Jay Pasachoff enjoys four books heralding this summer's US total solar eclipse.
American Eclipse: A Nation's Epic Race to Catch the Shadow of the Moon and Win the Glory of the World
Stocktrek Images/National Geographic Creative
The progress of an eclipse seen from Australia in 2012.
On 21 August 2017, the United States will experience its first all-American total solar eclipse. The path of totality's full shadow — some 100 kilometres wide — will for the first time make landfall only in the United States, passing over the homes of 12 million people in 14 states, from Oregon to the Carolinas. Heliophysicists and umbraphiles from around the world are preparing for it, along with Department of Transportation officials. The former are still pondering the results of the 1999 eclipse, whose path crossed Europe from Cornwall to Romania and beyond, and of total eclipses since. The latter are doing their best to ensure that millions of drivers get safely into and out of the path.
“A total solar eclipse is the most stupendous sight in nature.”
The fuss is understandable. A total solar eclipse is the most stupendous sight in nature: the abruptly darkening sky; Baily's beads, glints of sunlight shining through lunar valleys; the dazzling diamond-ring effect; the spiky, pearly solar corona. Then, a couple of minutes later, the whole show in reverse. Equally compelling is the knowledge that you are witnessing a syzygy, an alignment of Earth, Moon and Sun that darkens the sky by an additional factor of 10,000 in the last minute alone. Now, four books all anticipate the coming celestial event in different ways.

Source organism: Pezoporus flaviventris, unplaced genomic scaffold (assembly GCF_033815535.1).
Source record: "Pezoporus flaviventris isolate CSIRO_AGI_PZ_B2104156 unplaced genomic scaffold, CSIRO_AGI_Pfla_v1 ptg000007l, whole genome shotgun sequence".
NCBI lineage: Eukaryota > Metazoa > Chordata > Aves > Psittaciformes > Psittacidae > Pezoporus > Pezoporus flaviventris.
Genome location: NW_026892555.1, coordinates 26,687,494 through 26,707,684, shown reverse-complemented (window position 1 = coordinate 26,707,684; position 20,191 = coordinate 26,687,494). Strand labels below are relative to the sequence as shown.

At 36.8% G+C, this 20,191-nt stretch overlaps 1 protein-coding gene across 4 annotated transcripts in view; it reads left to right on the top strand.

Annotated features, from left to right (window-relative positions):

In American Eclipse, journalist David Baron harks back to the total eclipse visible in the United States in July 1878. (I read this book in draft and provided a blurb.) A group of eminent scientists, including astronomer Henry Draper and his wife, Anna (see 491–492; 2016), travelled to Rawlins, Wyoming, to witness it. But, as Baron relates, 31-year-old whizz-kid inventor Thomas Edison gained the lion's share of publicity, even though he was just tagging along. Edison brought one of his devices, a tasimeter, to measure minute shifts in heat from the Sun's corona during the eclipse. He was unprepared for the strength of the signal, however, and his instrument's needle pinned at its maximum reading. It wasn't until around 1940 that physicists Walter Grotrian, Bengt Edlén and Hannes Alfvén found the solar corona to have a temperature of at least 1 million °C. Had the tasimeter worked, the scattering of sunlight that we see as the inner corona would have misleadingly given Edison the Sun's surface temperature, 6,000 °C. Nature 539,
Baron's stories are good ones, well told. The pioneering US astronomer Maria Mitchell — the first professor hired at Vassar College in Poughkeepsie, New York — took a group of alumnae, although they weren't offered free rail travel like their male counterparts. Astronomer and inventor Samuel Pierpont Langley, meteorologist Cleveland Abbe and solar spectroscopist-astronomer Charles Young also witnessed the eclipse. Nine years before, Young had co-discovered the green line in the spectrum of the corona that proved key in understanding coronal temperature; in the 1940s, it was found to come from iron gas so hot that many of its atoms have lost half their electrons.
In the Shadow of the Moon: The Science, Magic, and Mystery of Solar Eclipses